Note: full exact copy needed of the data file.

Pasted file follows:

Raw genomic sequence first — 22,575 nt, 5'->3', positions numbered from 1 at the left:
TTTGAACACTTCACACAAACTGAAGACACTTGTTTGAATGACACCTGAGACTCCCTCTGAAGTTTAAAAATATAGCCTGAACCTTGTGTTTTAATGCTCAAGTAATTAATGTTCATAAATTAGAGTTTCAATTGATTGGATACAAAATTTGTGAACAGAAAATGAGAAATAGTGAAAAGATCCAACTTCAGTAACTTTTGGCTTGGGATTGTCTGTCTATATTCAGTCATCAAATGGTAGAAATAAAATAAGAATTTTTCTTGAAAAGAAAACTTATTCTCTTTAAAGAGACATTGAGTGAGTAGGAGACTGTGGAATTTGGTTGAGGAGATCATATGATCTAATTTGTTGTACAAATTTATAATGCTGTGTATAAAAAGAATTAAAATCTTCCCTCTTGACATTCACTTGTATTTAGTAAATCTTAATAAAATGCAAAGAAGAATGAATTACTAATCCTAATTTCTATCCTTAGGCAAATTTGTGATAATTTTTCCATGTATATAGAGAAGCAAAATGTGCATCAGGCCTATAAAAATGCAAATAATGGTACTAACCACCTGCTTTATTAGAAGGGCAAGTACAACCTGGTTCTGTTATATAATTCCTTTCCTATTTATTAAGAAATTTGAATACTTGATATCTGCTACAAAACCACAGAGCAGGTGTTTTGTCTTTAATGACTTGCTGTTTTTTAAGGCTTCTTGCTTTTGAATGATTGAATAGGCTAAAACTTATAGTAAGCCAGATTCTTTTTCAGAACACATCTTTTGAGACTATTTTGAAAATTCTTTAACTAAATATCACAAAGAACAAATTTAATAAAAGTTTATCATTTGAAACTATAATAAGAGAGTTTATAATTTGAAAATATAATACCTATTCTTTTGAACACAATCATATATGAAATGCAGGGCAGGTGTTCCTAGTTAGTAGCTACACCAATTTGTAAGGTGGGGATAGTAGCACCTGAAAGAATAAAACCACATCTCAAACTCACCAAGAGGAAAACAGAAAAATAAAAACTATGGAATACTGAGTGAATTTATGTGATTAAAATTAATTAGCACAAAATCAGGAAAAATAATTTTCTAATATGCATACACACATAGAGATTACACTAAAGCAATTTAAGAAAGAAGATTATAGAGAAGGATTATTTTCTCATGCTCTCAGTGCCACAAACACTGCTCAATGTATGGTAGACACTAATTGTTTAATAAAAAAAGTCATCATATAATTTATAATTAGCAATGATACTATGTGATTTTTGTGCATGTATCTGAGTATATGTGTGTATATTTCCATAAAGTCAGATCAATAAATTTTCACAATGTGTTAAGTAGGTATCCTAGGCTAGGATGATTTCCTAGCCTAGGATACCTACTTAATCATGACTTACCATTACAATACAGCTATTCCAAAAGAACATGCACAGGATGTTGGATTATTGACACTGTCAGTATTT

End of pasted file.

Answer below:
Raw genomic sequence first — 22,575 nt, 5'->3', positions numbered from 1 at the left:
TTTGAACACTTCACACAAACTGAAGACACTTGTTTGAATGACACCTGAGACTCCCTCTGAAGTTTAAAAATATAGCCTGAACCTTGTGTTTTAATGCTCAAGTAATTAATGTTCATAAATTAGAGTTTCAATTGATTGGATACAAAATTTGTGAACAGAAAATGAGAAATAGTGAAAAGATCCAACTTCAGTAACTTTTGGCTTGGGATTGTCTGTCTATATTCAGTCATCAAATGGTAGAAATAAAATAAGAATTTTTCTTGAAAAGAAAACTTATTCTCTTTAAAGAGACATTGAGTGAGTAGGAGACTGTGGAATTTGGTTGAGGAGATCATATGATCTAATTTGTTGTACAAATTTATAATGCTGTGTATAAAAAGAATTAAAATCTTCCCTCTTGACATTCACTTGTATTTAGTAAATCTTAATAAAATGCAAAGAAGAATGAATTACTAATCCTAATTTCTATCCTTAGGCAAATTTGTGATAATTTTTCCATGTATATAGAGAAGCAAAATGTGCATCAGGCCTATAAAAATGCAAATAATGGTACTAACCACCTGCTTTATTAGAAGGGCAAGTACAACCTGGTTCTGTTATATAATTCCTTTCCTATTTATTAAGAAATTTGAATACTTGATATCTGCTACAAAACCACAGAGCAGGTGTTTTGTCTTTAATGACTTGCTGTTTTTTAAGGCTTCTTGCTTTTGAATGATTGAATAGGCTAAAACTTATAGTAAGCCAGATTCTTTTTCAGAACACATCTTTTGAGACTATTTTGAAAATTCTTTAACTAAATATCACAAAGAACAAATTTAATAAAAGTTTATCATTTGAAACTATAATAAGAGAGTTTATAATTTGAAAATATAATACCTATTCTTTTGAACACAATCATATATGAAATGCAGGGCAGGTGTTCCTAGTTAGTAGCTACACCAATTTGTAAGGTGGGGATAGTAGCACCTGAAAGAATAAAACCACATCTCAAACTCACCAAGAGGAAAACAGAAAAATAAAAACTATGGAATACTGAGTGAATTTATGTGATTAAAATTAATTAGCACAAAATCAGGAAAAATAATTTTCTAATATGCATACACACATAGAGATTACACTAAAGCAATTTAAGAAAGAAGATTATAGAGAAGGATTATTTTCTCATGCTCTCAGTGCCACAAACACTGCTCAATGTATGGTAGACACTAATTGTTTAATAAAAAAAGTCATCATATAATTTATAATTAGCAATGATACTATGTGATTTTTGTGCATGTATCTGAGTATATGTGTGTATATTTCCATAAAGTCAGATCAATAAATTTTCACAATGTGTTAAGTAGGTATCCTAGGCTAGGATGATTTCCTAGCCTAGGATACCTACTTAATCATGACTTACCATTACAATACAGCTATTCCAAAAGAACATGCACAGGATGTTGGATTATTGACACTGTCAGTATTT